What It’s All About  The basics of health insurance


The basis of health insurance is that you pay an amount regularly, a premium, to an insurance company who then gives you coverage. This means that when you do need to go to the doctor or there is an emergency, your insurance will pay part of or the entire bill. Insurers make money because people do not usually need to go to the doctor frequently, so during months when you pay your premium but are not seeing a doctor or receiving medication, the insurer gets to keep your premium without having to spend money on you. The reason why insurers would exclude people with pre-existing conditions is because they assumed those people would use doctors more and would then cost the insurers more money as a result.
Healthcare is cheaper when people are counted in groups rather than individually because people who are generally healthy pay their premiums but are not spending that money on doctors or hospitals. This offsets or balances out the costs of people who are sick and require more medical attention, and thus cost the insurer more money. This is why most people get their health insurance through an employer, or their job. Because the employer has many people working for them, all the people working for a company get pooled together, healthy people balancing out unhealthy people and offsetting costs to the insurer.
Many of the people who do not have health insurance cannot get it through their jobs. This is because for small companies or people who work for themselves, there are not enough people to balance the costs for sick vs. healthy so instead, the insurance company increases premiums, making it very expensive to buy health insurance. These people are referred to as “non-group” because they are not part of employer based health insurance or government based ones, such as Medicare and Medicaid.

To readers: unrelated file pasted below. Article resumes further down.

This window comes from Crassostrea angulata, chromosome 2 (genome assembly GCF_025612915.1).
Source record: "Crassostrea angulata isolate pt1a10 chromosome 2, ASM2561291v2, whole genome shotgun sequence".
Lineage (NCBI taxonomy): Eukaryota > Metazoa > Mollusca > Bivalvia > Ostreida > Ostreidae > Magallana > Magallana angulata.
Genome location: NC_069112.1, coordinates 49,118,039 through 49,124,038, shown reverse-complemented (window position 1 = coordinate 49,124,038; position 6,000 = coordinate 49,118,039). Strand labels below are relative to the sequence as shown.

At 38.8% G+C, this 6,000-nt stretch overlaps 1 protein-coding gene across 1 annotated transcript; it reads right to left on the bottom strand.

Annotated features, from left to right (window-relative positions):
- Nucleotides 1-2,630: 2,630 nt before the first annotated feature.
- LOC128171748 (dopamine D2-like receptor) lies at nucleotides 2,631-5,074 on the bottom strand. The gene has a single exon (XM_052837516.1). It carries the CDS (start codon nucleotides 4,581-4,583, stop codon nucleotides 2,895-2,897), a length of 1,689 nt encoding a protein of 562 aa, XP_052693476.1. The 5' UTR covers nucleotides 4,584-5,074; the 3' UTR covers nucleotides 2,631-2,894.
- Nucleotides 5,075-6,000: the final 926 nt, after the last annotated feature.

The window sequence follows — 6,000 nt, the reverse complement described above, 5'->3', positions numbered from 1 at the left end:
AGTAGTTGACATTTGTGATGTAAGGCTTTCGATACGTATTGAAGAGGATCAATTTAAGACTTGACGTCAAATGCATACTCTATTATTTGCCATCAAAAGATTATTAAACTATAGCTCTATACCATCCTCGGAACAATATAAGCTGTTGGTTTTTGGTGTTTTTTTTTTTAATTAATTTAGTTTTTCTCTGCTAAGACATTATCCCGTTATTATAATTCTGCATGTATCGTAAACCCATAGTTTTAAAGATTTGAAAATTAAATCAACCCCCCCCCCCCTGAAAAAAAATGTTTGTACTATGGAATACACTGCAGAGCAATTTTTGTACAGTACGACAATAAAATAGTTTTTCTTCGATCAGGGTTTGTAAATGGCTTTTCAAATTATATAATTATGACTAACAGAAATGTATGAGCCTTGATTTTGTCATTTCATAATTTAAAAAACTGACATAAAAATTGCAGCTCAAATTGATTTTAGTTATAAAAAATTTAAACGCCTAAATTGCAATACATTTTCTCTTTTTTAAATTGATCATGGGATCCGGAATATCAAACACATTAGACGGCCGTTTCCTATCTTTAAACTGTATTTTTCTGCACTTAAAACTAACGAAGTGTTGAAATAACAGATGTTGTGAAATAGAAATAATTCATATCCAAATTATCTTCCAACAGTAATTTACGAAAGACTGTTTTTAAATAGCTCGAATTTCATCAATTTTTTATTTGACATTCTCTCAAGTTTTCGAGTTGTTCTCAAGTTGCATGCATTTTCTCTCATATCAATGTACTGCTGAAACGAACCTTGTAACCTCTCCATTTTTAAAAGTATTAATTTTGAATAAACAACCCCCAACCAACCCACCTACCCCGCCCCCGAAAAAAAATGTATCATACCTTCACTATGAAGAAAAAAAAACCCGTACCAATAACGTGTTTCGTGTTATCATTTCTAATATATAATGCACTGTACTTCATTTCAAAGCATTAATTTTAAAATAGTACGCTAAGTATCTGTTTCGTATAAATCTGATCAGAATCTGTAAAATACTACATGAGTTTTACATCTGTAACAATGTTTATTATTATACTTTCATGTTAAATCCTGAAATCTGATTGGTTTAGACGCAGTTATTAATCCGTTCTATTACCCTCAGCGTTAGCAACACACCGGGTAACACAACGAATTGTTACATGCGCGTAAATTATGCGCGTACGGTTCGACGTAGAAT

Actuarial value: this is a ratio that puts the scope of insurance coverage, which is what benefits and services are included/paid for, over the share of the costs of the services. Thus the actuarial value represents the portion that your insurance will pay of your total costs across your healthcare policy.
Premium: the premium for a health insurance policy is the amount the policyholder has to pay regularly to have coverage. Insurers calculate that amount by adding the average amount that they expect to pay for services under the plan plus an additional amount to cover the insurer’s administrative expenses and overhead any taxes or fees) and profits, in the case of private plans.
Exchanges: these are marketplaces where insurance companies will offer enrollment in healthcare plans to the nongroup individuals en masse, thus creating a large group which makes the insurance plans more competitive and affordable than individual nongroup purchasing.
Nongroup: this is the portion of insured people who buy health insurance themselves or their family directly.
Small group: this denotes the portion of insured people who buy health insurance through an employer that is a company with fewer than 50 employees.
Large group: this denotes the portion of insured people who buy health insurance through an employer that is a company with more than 50 employees.

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